Slate on Guns
1) Your article seems to assume that each background check means that just one gun is sold. In fact, any number of guns might have been purchased with that sale. It is quite possible that the number of checks could fall and the number of guns sold increased. The reverse is also true. This seems like a pretty important point to at least acknowledge given your piece. My guess that in the current period gun sales are rising by more than the number of background checks.
2) (Nota bene: These days, 1.6 percent of gun applications are denied each year, translating into no gun sale.)
-- initially denied. This is not to say that they were permanently denied. It is very difficult to figure out how many guns that translates into for multiple reasons. Some may be denied a second time. You also don't know how many guns were involved in each sale.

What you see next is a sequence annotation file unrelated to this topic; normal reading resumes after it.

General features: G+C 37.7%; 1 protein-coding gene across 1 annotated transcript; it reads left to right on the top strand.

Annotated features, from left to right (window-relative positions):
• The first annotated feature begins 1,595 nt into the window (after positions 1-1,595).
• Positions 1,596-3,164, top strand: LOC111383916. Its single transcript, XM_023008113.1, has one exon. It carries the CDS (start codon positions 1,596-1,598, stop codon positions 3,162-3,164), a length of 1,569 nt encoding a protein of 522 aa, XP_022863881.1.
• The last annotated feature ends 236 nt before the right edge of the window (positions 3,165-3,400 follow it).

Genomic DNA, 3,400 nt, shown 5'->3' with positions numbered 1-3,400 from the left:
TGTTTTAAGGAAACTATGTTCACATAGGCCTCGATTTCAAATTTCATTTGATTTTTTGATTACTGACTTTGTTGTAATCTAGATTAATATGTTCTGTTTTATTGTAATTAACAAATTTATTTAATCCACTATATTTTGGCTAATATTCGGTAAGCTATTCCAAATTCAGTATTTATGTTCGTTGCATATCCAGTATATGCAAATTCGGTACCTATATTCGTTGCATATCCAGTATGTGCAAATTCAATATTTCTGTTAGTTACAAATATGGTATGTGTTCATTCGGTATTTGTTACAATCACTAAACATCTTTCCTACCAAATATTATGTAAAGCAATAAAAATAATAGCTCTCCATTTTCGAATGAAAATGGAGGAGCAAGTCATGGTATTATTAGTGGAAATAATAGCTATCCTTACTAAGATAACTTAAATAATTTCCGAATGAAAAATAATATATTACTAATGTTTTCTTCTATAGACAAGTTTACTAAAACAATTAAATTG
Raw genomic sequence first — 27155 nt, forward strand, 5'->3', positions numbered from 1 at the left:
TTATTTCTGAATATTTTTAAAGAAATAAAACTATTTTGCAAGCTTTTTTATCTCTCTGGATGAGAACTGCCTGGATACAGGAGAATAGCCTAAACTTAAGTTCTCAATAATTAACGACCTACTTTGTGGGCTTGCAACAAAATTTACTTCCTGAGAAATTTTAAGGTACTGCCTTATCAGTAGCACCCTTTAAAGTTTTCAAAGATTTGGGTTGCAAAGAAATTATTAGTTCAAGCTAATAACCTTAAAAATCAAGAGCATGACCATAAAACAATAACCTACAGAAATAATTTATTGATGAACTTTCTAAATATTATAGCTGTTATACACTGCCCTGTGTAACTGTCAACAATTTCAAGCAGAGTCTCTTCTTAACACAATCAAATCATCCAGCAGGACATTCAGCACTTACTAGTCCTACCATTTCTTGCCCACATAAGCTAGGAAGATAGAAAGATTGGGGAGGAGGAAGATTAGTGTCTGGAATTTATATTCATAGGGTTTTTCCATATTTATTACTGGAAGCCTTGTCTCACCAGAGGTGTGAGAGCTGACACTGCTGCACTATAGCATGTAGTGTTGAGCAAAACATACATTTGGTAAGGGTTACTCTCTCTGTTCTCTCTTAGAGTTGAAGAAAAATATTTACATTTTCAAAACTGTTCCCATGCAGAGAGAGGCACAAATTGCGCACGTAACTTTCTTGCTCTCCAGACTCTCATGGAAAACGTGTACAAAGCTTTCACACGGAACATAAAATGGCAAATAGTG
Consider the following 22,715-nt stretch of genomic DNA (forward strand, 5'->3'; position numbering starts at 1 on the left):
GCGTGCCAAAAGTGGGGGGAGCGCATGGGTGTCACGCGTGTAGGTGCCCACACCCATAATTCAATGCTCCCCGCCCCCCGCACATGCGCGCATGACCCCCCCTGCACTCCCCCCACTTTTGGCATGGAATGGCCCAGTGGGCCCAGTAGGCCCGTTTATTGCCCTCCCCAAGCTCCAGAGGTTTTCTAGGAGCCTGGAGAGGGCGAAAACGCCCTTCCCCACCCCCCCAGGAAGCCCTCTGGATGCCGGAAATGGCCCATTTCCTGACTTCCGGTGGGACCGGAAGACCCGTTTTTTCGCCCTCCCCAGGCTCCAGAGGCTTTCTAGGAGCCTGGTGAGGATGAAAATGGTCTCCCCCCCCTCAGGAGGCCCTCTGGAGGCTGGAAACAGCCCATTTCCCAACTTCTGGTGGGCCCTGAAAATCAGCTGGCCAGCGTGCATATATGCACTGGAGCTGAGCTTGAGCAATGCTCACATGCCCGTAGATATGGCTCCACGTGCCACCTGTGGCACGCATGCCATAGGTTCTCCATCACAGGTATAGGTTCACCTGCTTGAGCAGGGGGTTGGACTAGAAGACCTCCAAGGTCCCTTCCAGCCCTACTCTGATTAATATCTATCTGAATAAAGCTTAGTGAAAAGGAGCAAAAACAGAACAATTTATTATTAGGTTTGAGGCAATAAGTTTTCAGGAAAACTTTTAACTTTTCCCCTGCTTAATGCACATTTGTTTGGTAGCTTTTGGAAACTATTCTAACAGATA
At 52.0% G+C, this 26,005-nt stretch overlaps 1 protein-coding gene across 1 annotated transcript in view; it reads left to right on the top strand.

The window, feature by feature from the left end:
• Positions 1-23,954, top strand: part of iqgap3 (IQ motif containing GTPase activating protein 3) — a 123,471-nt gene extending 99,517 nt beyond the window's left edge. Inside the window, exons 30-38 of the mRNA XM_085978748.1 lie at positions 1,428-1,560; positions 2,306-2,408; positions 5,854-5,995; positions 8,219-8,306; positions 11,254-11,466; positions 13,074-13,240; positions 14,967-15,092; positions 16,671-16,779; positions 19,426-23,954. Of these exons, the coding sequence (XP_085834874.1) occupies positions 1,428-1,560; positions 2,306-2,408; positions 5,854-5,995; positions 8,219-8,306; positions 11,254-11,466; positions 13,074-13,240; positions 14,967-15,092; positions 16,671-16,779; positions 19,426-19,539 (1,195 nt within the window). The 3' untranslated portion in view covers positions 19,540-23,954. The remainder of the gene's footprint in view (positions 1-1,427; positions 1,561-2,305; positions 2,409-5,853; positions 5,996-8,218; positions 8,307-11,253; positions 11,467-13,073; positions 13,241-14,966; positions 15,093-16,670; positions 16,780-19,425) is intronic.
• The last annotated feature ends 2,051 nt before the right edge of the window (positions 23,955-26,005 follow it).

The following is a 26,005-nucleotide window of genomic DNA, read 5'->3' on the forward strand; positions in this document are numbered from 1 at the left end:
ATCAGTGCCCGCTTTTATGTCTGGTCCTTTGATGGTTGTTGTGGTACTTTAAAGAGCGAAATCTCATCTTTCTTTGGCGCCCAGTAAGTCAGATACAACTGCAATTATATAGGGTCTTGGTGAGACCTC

3) National Opinion Research Center at the University of Chicago. NORC found that gun ownership in the United States has been falling since 1977 (PDF, Page 11),
-- The NORC survey is basically the only survey that I know of that has shown this type of drop over time. That by itself should be enough, but Tom Smith who ran the survey for many years had strong views on the gun issue and the survey was also received funding by the Joyce foundation.
A reader who posted a comment below brought up another excellent point that I am kicking myself for not mentioning: in some states permit holders are exempt from having to get a background check done and as the number of permits have gone up this would cause the number of background checks to fall. The numbers also don't include firearm transfers even in those states where a National Instant Criminal Background Check System (NICS) check is required for such a transfer.
Other NICS info is available here.